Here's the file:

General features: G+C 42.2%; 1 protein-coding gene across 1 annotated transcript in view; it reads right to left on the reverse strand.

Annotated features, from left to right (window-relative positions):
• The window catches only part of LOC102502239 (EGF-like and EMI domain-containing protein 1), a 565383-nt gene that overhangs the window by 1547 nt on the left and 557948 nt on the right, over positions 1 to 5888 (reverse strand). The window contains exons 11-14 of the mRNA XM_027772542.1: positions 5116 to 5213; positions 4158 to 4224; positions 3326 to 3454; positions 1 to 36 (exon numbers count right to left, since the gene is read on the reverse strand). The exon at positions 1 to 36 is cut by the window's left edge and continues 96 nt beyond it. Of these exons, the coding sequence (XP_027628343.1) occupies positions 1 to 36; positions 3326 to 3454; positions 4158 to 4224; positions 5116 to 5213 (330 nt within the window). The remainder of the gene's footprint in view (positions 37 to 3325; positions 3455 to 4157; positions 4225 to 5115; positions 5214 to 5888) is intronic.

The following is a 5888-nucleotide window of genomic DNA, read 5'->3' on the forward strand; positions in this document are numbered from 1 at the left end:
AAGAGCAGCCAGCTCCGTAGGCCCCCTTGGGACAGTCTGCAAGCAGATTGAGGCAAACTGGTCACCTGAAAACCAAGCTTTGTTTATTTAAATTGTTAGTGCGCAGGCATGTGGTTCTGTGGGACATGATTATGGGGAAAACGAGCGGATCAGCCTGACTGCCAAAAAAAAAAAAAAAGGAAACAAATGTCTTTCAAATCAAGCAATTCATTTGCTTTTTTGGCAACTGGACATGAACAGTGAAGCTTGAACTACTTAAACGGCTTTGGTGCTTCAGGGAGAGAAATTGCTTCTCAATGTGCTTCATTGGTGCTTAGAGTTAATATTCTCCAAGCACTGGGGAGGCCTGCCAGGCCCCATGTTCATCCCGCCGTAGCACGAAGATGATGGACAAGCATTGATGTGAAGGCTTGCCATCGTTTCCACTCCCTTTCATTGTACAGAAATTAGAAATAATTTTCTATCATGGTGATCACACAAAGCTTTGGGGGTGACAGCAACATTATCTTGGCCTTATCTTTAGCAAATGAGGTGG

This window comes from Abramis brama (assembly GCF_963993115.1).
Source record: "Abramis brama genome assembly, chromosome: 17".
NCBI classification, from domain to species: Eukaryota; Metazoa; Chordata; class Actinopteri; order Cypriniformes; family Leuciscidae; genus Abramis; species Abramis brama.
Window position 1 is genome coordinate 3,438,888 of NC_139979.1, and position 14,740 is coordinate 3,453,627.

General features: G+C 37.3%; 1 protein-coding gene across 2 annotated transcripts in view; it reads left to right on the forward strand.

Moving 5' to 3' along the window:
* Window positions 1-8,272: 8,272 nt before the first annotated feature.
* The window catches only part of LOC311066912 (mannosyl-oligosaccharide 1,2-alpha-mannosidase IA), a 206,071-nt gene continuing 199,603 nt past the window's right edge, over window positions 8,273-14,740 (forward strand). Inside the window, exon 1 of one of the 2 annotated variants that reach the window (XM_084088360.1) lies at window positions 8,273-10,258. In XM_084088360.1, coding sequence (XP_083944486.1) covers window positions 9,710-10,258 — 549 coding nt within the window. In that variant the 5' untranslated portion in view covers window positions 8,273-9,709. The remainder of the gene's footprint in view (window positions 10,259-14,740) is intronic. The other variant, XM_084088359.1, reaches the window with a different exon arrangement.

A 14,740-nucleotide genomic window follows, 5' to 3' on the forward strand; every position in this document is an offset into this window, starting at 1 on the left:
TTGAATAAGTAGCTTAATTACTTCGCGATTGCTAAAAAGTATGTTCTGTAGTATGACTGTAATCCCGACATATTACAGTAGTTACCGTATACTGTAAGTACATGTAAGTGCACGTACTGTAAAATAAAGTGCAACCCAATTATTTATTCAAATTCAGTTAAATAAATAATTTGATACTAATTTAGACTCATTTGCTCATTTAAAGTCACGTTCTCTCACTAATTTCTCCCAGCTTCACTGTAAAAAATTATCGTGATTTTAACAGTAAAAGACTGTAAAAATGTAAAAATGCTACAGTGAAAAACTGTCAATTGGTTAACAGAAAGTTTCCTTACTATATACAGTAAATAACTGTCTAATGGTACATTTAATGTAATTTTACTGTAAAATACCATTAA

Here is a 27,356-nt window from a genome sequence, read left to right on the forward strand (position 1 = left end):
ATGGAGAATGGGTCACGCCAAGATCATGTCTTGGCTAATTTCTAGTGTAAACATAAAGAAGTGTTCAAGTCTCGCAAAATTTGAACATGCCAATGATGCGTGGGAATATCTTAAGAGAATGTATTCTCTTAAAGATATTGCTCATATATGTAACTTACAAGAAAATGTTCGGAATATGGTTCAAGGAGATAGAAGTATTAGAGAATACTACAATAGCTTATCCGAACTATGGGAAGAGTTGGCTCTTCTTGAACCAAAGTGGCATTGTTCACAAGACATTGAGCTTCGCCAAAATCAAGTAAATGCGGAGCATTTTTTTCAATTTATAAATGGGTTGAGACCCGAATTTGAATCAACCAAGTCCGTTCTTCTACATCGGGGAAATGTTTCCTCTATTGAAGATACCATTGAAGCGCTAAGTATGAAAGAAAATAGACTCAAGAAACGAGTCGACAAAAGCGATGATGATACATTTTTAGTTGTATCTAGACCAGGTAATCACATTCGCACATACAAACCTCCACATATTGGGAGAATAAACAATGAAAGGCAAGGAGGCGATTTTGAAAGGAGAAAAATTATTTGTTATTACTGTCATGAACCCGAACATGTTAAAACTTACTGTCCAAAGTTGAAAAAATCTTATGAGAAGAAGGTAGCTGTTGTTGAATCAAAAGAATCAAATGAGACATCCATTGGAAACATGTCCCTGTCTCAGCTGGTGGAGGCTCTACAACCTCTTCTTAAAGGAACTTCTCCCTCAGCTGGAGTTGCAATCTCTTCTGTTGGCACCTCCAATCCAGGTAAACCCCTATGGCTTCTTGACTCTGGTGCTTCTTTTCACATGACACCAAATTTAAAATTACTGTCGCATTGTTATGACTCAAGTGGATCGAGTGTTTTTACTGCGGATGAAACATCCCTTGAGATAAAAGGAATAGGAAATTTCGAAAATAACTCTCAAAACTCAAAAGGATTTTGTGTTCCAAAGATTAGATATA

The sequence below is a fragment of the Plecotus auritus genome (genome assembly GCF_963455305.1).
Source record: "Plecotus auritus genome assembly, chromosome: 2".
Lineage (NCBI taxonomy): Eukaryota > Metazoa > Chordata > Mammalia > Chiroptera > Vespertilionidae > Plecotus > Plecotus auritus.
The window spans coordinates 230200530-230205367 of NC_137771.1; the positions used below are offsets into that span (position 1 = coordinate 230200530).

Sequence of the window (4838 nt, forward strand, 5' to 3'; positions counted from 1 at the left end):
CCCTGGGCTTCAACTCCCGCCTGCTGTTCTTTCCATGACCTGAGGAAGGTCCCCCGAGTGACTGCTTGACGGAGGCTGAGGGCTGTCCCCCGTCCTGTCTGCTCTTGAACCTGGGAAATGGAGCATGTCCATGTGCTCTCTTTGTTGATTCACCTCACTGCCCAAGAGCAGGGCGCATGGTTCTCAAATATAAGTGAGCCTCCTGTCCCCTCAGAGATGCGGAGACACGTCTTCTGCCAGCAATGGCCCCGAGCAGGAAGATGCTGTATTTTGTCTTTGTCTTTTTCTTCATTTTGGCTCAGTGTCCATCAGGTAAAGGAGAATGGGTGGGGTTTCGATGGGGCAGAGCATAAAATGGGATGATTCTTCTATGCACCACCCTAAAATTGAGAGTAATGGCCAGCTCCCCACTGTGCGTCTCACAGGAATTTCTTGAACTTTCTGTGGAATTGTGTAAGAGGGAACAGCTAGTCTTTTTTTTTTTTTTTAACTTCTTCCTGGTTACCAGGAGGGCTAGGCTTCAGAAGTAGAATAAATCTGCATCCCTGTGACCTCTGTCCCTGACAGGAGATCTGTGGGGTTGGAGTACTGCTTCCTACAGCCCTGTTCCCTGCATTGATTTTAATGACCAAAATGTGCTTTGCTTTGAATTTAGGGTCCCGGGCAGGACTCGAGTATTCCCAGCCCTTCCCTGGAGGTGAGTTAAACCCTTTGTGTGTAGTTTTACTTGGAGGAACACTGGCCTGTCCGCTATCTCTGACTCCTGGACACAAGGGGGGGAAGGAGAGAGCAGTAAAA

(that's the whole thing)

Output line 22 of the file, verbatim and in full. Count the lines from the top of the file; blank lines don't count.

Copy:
Sequence of the window (4838 nt, forward strand, 5' to 3'; positions counted from 1 at the left end):